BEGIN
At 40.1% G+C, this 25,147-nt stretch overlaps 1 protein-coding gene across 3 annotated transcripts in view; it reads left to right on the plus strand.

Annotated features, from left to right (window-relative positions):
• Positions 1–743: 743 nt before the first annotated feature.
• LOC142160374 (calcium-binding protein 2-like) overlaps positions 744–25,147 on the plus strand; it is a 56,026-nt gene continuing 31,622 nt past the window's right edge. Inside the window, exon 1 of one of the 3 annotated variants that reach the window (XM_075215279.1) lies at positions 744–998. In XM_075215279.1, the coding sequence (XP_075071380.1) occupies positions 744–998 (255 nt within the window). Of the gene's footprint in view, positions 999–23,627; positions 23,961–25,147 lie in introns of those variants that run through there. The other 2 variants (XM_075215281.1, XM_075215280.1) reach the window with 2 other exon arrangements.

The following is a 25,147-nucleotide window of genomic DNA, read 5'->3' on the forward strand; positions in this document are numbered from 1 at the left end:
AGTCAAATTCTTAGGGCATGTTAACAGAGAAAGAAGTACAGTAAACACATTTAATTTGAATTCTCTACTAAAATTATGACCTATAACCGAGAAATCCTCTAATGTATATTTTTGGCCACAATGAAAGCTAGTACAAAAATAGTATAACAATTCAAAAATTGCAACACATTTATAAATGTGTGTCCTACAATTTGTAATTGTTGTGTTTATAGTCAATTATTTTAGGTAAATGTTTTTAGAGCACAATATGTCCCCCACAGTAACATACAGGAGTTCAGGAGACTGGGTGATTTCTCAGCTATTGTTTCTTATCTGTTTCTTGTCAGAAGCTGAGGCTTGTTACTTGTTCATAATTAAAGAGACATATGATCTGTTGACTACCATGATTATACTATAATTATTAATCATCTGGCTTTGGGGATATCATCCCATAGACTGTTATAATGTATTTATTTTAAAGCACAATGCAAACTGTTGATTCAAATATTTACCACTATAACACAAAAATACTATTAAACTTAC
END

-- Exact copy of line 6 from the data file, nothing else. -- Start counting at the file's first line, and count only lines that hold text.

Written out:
AGTCAAATTCTTAGGGCATGTTAACAGAGAAAGAAGTACAGTAAACACATTTAATTTGAATTCTCTACTAAAATTATGACCTATAACCGAGAAATCCTCTAATGTATATTTTTGGCCACAATGAAAGCTAGTACAAAAATAGTATAACAATTCAAAAATTGCAACACATTTATAAATGTGTGTCCTACAATTTGTAATTGTTGTGTTTATAGTCAATTATTTTAGGTAAATGTTTTTAGAGCACAATATGTCCCCCACAGTAACATACAGGAGTTCAGGAGACTGGGTGATTTCTCAGCTATTGTTTCTTATCTGTTTCTTGTCAGAAGCTGAGGCTTGTTACTTGTTCATAATTAAAGAGACATATGATCTGTTGACTACCATGATTATACTATAATTATTAATCATCTGGCTTTGGGGATATCATCCCATAGACTGTTATAATGTATTTATTTTAAAGCACAATGCAAACTGTTGATTCAAATATTTACCACTATAACACAAAAATACTATTAAACTTAC